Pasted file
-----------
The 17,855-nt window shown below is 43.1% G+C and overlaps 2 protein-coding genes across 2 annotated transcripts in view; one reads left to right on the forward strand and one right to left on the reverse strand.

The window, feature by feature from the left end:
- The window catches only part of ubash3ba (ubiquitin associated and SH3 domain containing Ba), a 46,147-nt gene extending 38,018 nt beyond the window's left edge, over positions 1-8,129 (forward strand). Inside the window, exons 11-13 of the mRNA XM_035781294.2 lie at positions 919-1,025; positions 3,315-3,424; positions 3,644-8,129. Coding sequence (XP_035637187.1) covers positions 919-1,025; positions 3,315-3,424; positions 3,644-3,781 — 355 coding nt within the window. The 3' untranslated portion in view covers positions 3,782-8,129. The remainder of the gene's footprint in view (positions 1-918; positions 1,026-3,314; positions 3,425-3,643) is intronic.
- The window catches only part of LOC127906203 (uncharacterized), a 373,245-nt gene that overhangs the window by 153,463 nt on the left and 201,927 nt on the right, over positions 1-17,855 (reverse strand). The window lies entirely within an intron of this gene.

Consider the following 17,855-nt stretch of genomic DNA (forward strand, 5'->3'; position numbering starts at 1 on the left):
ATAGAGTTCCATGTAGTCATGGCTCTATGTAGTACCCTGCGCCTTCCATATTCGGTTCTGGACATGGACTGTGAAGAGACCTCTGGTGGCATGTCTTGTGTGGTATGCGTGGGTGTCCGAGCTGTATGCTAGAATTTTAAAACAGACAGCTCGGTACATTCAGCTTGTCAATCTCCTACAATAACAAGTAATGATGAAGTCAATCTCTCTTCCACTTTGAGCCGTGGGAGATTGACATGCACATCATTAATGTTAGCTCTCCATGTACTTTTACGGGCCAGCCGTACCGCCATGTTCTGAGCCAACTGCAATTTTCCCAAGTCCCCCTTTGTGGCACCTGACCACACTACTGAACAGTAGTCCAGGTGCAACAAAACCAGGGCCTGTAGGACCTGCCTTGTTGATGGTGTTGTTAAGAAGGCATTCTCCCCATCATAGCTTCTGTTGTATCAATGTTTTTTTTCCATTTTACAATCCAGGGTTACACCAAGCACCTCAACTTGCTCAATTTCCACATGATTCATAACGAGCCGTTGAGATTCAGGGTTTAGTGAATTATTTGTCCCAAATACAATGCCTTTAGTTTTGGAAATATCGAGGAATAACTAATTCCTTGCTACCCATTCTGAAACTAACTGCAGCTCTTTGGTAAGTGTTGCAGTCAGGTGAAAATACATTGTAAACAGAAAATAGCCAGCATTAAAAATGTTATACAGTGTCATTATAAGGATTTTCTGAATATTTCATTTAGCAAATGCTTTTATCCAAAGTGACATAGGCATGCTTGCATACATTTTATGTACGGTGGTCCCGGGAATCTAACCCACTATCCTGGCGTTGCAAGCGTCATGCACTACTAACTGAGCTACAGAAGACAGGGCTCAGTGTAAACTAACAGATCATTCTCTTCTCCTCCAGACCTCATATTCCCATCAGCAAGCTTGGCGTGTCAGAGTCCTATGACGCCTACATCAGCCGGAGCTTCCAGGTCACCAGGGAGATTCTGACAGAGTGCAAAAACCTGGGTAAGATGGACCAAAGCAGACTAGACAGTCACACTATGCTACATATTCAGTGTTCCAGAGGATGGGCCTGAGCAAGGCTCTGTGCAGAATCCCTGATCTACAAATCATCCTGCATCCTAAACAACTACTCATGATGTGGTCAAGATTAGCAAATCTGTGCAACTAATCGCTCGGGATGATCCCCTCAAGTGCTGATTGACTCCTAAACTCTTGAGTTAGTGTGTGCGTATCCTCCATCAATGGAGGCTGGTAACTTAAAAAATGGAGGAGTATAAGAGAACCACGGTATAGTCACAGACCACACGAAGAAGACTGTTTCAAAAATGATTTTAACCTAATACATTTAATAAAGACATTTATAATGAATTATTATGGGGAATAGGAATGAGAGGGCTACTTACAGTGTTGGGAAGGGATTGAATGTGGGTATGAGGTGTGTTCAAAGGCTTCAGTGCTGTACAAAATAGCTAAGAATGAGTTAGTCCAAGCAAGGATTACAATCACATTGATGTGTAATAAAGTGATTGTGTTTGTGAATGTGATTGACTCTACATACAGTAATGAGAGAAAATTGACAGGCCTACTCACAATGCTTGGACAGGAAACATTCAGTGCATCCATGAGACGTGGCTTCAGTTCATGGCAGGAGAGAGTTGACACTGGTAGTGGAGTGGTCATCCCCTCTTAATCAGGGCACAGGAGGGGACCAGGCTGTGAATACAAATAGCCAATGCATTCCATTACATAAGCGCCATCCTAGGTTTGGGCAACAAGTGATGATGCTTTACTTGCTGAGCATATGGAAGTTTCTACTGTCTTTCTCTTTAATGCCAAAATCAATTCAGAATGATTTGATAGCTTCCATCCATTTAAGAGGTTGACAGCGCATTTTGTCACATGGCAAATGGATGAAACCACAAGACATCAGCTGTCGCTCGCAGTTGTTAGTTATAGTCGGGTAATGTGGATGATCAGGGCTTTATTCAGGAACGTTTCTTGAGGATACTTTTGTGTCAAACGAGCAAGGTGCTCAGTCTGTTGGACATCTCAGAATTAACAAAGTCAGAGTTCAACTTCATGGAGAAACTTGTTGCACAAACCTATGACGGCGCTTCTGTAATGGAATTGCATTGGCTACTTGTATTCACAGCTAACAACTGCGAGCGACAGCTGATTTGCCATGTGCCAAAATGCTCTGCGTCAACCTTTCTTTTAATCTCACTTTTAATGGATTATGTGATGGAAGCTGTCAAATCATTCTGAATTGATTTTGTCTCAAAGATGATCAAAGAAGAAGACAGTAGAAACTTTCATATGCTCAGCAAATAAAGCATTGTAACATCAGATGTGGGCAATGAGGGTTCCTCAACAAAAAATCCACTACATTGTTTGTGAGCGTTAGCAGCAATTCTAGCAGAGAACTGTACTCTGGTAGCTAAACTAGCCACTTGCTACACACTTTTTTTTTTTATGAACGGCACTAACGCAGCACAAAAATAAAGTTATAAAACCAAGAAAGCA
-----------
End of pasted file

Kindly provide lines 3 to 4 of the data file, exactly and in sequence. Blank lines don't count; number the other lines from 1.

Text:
- The window catches only part of ubash3ba (ubiquitin associated and SH3 domain containing Ba), a 46,147-nt gene extending 38,018 nt beyond the window's left edge, over positions 1-8,129 (forward strand). Inside the window, exons 11-13 of the mRNA XM_035781294.2 lie at positions 919-1,025; positions 3,315-3,424; positions 3,644-8,129. Coding sequence (XP_035637187.1) covers positions 919-1,025; positions 3,315-3,424; positions 3,644-3,781 — 355 coding nt within the window. The 3' untranslated portion in view covers positions 3,782-8,129. The remainder of the gene's footprint in view (positions 1-918; positions 1,026-3,314; positions 3,425-3,643) is intronic.
- The window catches only part of LOC127906203 (uncharacterized), a 373,245-nt gene that overhangs the window by 153,463 nt on the left and 201,927 nt on the right, over positions 1-17,855 (reverse strand). The window lies entirely within an intron of this gene.